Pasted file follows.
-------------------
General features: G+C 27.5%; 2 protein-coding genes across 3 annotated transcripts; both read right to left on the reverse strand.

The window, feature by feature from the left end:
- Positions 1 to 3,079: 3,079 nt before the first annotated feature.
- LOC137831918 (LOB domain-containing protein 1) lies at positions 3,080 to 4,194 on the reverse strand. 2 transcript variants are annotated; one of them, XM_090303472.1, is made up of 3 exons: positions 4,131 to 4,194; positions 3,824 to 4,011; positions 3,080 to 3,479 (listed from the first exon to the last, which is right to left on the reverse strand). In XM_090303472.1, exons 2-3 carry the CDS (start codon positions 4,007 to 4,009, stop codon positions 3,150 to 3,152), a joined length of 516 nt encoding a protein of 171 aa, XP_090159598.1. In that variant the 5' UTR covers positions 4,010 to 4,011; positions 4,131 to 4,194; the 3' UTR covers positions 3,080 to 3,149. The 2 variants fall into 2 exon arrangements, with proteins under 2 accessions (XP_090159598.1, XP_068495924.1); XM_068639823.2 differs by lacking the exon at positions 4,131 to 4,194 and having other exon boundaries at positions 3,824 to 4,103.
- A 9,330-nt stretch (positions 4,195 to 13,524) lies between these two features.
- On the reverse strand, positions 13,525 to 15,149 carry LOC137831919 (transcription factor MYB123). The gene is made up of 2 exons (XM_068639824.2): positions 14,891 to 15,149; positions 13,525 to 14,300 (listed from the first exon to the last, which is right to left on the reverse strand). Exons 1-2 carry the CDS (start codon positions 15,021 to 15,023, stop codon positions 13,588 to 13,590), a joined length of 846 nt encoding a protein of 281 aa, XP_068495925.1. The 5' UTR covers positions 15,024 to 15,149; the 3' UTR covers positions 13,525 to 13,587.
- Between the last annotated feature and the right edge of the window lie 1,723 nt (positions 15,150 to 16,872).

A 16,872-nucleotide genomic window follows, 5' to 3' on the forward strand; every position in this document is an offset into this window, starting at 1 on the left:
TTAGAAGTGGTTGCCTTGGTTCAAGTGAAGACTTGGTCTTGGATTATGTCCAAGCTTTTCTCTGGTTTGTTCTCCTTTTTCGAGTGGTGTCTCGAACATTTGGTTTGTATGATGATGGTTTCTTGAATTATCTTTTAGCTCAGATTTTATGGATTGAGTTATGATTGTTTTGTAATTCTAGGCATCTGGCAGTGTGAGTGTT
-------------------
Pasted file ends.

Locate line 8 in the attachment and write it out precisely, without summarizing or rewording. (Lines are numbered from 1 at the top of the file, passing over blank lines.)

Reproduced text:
A 16,872-nucleotide genomic window follows, 5' to 3' on the forward strand; every position in this document is an offset into this window, starting at 1 on the left: